• Fathala Tented Lodge in Senegal

    TENTED LODGE

    The Fathala Wildlife Reserve offers a romantic getaway with the open-air Mahogany Restaurant & Lounge, and a swimming pool with breath-taking views over the Senegalese Bush.

  • Fathala Mosquito Netted Bed in Senegal

    LUXURY SUITES

    Fathala's Luxury Tented Accommodation is decorated in a romantic African Colonial Theme with mosquito nets, air-conditioning and en-suite bathrooms with free standing baths and outdoor showers.

  • Zebras in Senegal Game Reserve

    BURCHELL'S ZEBRA

    The Zebra's black and white stripes are a form of camouflage called disruptive coloration that breaks up the outline of the body. They inhabit savannas, from treeless grasslands to open woodlands.

  • Giraffe in Fathala West Africa

    GIRAFFES

    Giraffes use their height to good advantage by browsing leaves and buds in treetops. The 21–inch (53 cm) tougue helps them pluck tasty morsels from branches. Giraffes eat most of the time, and like cows they regurgitate food and chew it as cud.

  • Fathala Baby Warthog in Senegal

    WARTHOG

    Warthogs are widespread all over Africa. The males can be distinguished by the 4 warts on the side of its face where females only have 2 warts. They are omnivorous and not scared of chasing lions away to get a chance for a drink of water.

Fauna & Flora, Senegal

Osprey at Fathala

Osprey

The osprey is a common sight in the Saloum Delta. It is most widely distributed large raptor in the world, occurring on all continents besides Antarctica. It feeds on a diet consisting mostly of small fish and has specially adapted nostrils that can be closed when diving into the water.



Western Reef Herron at Fathala

Western Reef Herron

The Western Reef Herron is a medium sized Herron that hunts in the shallow is a medium sized Herron that hunts in the shallow waters. It will hunt almost anything that will fit in its mouth, from fish, crustaceans, crabs, rodents and mollusks. They nest communally, where they all gather in the evenings, called a Heronry.


Roan Antelope at Fathala

Roan Antelope

They form harem groups of five to 15 animals with a dominant male. Roan antelope commonly fight among themselves for dominance of their herd, brandishing their horns while both animals are on their knees. Named koba in Senegal.


Pink Backed Pelican at Fathala

Pink-Backed Pelican

The Pink-Backed Pelican is the smaller of the two Pelican species that can be seen at Fathala, the bigger Great White pelican can also be seen in the Saloum Delta. The pink backed pelican can have a wingspan of almost 3 meters and weigh 7kg and they feed on fish especially tilapia. Here they like to roost in big baobab trees that grows alongside the river.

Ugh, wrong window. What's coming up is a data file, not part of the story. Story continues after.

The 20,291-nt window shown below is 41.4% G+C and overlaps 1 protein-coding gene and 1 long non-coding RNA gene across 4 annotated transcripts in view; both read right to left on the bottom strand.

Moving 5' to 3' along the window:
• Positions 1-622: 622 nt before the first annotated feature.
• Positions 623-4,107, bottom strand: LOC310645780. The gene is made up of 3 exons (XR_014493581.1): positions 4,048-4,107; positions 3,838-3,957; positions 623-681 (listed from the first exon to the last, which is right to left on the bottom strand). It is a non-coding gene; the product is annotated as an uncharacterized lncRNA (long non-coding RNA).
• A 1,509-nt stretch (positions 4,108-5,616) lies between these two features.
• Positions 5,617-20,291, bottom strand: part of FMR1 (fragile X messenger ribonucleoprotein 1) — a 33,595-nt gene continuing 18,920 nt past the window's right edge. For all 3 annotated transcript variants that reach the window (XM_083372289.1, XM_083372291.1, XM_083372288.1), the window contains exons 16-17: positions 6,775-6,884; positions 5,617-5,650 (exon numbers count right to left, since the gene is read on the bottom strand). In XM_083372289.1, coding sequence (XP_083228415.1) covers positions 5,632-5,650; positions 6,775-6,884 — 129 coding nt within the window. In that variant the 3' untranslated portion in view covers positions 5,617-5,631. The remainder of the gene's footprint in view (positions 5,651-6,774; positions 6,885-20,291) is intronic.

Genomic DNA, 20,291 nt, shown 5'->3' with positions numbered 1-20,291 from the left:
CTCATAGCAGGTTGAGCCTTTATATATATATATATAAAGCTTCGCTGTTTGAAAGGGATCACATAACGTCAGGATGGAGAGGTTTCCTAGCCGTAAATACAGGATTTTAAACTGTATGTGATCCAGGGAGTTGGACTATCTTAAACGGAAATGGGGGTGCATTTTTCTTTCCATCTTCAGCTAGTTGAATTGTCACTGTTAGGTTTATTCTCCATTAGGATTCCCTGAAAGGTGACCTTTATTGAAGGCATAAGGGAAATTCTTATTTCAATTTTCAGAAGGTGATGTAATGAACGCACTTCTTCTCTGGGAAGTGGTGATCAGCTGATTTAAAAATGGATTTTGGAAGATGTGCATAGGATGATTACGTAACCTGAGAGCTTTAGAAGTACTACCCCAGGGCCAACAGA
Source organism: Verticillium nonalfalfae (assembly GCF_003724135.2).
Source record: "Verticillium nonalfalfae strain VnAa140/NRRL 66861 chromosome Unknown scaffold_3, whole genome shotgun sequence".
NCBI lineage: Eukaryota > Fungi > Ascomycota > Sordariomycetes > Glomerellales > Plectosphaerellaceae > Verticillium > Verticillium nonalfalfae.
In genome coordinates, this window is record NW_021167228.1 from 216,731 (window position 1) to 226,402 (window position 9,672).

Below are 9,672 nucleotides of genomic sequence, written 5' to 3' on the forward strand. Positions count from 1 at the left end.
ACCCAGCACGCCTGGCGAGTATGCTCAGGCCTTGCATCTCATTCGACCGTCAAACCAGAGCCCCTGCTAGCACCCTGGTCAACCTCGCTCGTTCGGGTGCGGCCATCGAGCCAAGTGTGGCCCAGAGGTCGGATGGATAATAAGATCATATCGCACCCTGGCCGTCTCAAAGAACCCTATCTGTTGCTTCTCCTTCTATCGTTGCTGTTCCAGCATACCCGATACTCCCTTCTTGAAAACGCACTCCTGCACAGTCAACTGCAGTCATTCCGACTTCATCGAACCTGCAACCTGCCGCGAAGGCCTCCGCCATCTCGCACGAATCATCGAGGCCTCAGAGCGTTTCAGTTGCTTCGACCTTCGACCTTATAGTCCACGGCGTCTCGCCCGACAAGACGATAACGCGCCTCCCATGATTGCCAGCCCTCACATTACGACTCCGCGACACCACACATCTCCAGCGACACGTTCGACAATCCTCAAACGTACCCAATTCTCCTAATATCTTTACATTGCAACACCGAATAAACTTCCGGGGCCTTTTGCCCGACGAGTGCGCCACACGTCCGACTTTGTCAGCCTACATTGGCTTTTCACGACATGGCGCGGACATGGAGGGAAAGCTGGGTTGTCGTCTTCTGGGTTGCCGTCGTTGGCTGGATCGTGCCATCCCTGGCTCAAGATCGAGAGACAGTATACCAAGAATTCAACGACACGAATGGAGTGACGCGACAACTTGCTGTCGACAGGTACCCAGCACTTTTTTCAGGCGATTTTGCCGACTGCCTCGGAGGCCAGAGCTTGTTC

Little Bee Eater at Fathala

Little Bee Eater

The Little Bee Eater, is a common resident at Fathala. Feeding mainly on bees, hornets and wasps. One can see them rubbing hornets agonized branches to remove the sting before they are swallowed.


Warthog Family at Fathala

Warthog

Warthogs like to wallow in mud. It’s a multipurpose habit as it helps to cool them down and protects them from the sun. Wallowing in the mud also gets rid of parasites and is a barrier that protects them from the bites of the ever present tsetse fly.


Western Giant Lord Derby Eland at Fathala

Western Giant Lord Derby Eland

This sub species of the Giant Eland is only found in Senegal and Mali. Fathala is one of 3 places in the world where healthy wild populations exist.


West African Forest Buffalo at Fathala

West African Forest Buffalo

Although a different species to the Cape buffalo it is also part of the African Big 5. This terminology does not refer to size but to species that were grouped together by the old colonial hunter, that were the most dangerous animals to hunt. They may slightly resemble domestic cattle, however are very dangerous and will not tolerate an intrusion into their personal space.


Red Patas Monkey at Fathala

Red Patas Monkey

The Red Patas Monkey is the fastest runner among the primates. The adult females in the group initiate movement of the group with the male following their lead.


Fathala Hooded Vulture

Hooded Vulture

It has a lack of feathers on its neck for hygiene reasons, so it’s easier to clean after feeding on dead rotting animals.


West African Crocodile at Fathala

West African Crocodile

West African Crocodile, also known as the Dessert Crocodile in Mauritania. Until recently thought to be a synonym for the Nile crocodile, however recent studies showed that they are in fact a different species.


Fathala Dusty Zebra

Burchell’s Zebra

The Zebra’s black and white stripes are a form of camouflage called Disruptive Coloration that breaks up the outline of the body. They inhabit savannas, from treeless grasslands to open woodlands.


White Rhinoceros at Fathala

White Rhinoceros

The White Rhinoceros or Square-lipped Rhinoceros is the largest extant species of Rhinoceros. It has a wide mouth used for grazing and is the most social of all Rhino species.


Fathala Giraffes

Giraffes

Giraffes use their height to good advantage by browsing leaves and buds in treetops. The 21–inch (53 cm) tougue helps them pluck tasty morsels from branches. Giraffes eat most of the time, and like cows they regurgitate food and chew it as cud.